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Can I sign this?
Thread poster: Quattro
Quattro
United States
Local time: 10:05
Mar 11, 2009

Normally I am happy to sign NDAs, but a client has sent me an NDA with the following clause that made me hesitate. I don't know if I am over-reacting or being overly cautious, but the last part with "Deliverables will not infringe any patent, copyright..." and "indemnify [Agency] against all damages, losses, liability or expense" worries me.

What do you think?

7. Warranty
[Translator] represents and warrants that (i) [Translator] has the knowledge, experience and skill to provide the Services in a professional and timely manner, (ii) the Deliverables will conform to the specifications contemplated under the Work Order and (iii) the Services and Deliverables will not infringe any patent, copyright, trade secret or other proprietary right of any third person. [Translator] will indemnify [Agency] against all damages, losses, liability or expense that [Agency] may suffer or incur as the result of any breach of this Section 7.

Thanks in advance for your input.


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Tomás Cano Binder, CT  Identity Verified
Spain
Local time: 19:05
Member (2005)
English to Spanish
+ ...
Yes, no problem! Mar 11, 2009

As long as you add a little bit...

[Translator] will indemnify [Agency] against all damages, losses, liability or expense that [Agency] may suffer or incur as the result of any breach of this Section 7 , being such indemnification limited to the total price paid to the translator for the job from which such damages, losses, liability or expense arise.

Just my opinion! I had a similar case in the past and, although the agency was very interesting indeed, I did not start working for them because they did not accept this change.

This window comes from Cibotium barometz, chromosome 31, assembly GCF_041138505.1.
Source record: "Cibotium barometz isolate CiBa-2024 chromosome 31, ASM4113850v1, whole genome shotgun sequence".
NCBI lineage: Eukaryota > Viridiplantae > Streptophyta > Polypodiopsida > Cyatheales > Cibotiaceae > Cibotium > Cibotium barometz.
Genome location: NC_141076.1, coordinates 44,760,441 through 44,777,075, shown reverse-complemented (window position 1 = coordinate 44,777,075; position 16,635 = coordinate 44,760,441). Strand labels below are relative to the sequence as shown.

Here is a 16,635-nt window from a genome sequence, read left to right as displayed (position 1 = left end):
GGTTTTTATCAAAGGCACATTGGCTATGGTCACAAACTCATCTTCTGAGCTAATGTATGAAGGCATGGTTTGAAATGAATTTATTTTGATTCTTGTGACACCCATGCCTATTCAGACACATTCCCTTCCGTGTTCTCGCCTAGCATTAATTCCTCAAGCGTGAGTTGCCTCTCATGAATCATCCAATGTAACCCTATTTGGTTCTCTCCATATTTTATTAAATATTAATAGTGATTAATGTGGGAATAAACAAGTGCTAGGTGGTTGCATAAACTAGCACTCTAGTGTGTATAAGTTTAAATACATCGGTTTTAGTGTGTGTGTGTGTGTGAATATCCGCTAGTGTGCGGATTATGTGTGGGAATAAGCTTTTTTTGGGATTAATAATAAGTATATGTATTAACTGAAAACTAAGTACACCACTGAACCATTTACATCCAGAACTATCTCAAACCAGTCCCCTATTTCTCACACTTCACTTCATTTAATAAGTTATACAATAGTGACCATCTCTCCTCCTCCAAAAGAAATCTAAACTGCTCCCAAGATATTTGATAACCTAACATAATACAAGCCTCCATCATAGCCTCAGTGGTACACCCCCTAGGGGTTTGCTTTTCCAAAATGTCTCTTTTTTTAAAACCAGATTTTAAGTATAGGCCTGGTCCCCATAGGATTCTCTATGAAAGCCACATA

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Quattro
United States
Local time: 10:05
TOPIC STARTER
Worth a try Mar 11, 2009

Thanks for your very quick response. I would feel a lot better about the clause if they accept an addition like the one you suggested.

I will ask!


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RNAtranslator  Identity Verified
Local time: 19:05
English to Spanish
+ ...
Infringing patents and so Mar 11, 2009

Marie-Louise Halvorsen wrote:

iii) the Services and Deliverables will not infringe any patent, copyright, trade secret or other proprietary right of any third person.

Thanks in advance for your input.


I think that this should be checked by a lawyer. If the source text infringe any patent or so, the translation will infringe it too, and you would be liable. That that does not sound very well.

¡Salud!

Ignacio Vicario Esteban


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Quattro
United States
Local time: 10:05
TOPIC STARTER
Good point Mar 11, 2009

I have asked the client for clarification for now and to consider modifying this particular clause. They don't seem very willing though as many other translators and companies apparently have signed their NDA without raising this issue...

I'm not sure I'd involve a lawyer in the matter. But I may have to do what Tomás did - or rather did not do - and just not work with them. I have never come across a clause quite like this before and there are many other fish in the sea, right?

Thanks for your response.


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Kaiya J. Diannen  Identity Verified
Australia
Member (2008)